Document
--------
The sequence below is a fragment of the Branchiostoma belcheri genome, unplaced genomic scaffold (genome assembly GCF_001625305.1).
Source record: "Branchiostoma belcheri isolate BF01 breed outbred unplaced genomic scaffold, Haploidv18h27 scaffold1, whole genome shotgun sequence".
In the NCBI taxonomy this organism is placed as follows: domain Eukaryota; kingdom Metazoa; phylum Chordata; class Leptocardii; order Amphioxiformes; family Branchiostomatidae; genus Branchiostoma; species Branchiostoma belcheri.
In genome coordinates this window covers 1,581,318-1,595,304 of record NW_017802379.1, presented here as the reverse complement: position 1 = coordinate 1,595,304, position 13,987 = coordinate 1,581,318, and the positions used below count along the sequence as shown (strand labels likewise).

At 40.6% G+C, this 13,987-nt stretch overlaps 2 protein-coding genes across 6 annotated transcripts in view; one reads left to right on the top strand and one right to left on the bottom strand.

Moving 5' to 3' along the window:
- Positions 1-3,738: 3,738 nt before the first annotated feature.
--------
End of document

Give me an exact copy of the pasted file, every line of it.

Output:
The sequence below is a fragment of the Branchiostoma belcheri genome, unplaced genomic scaffold (genome assembly GCF_001625305.1).
Source record: "Branchiostoma belcheri isolate BF01 breed outbred unplaced genomic scaffold, Haploidv18h27 scaffold1, whole genome shotgun sequence".
In the NCBI taxonomy this organism is placed as follows: domain Eukaryota; kingdom Metazoa; phylum Chordata; class Leptocardii; order Amphioxiformes; family Branchiostomatidae; genus Branchiostoma; species Branchiostoma belcheri.
In genome coordinates this window covers 1,581,318-1,595,304 of record NW_017802379.1, presented here as the reverse complement: position 1 = coordinate 1,595,304, position 13,987 = coordinate 1,581,318, and the positions used below count along the sequence as shown (strand labels likewise).

At 40.6% G+C, this 13,987-nt stretch overlaps 2 protein-coding genes across 6 annotated transcripts in view; one reads left to right on the top strand and one right to left on the bottom strand.

Moving 5' to 3' along the window:
- Positions 1-3,738: 3,738 nt before the first annotated feature.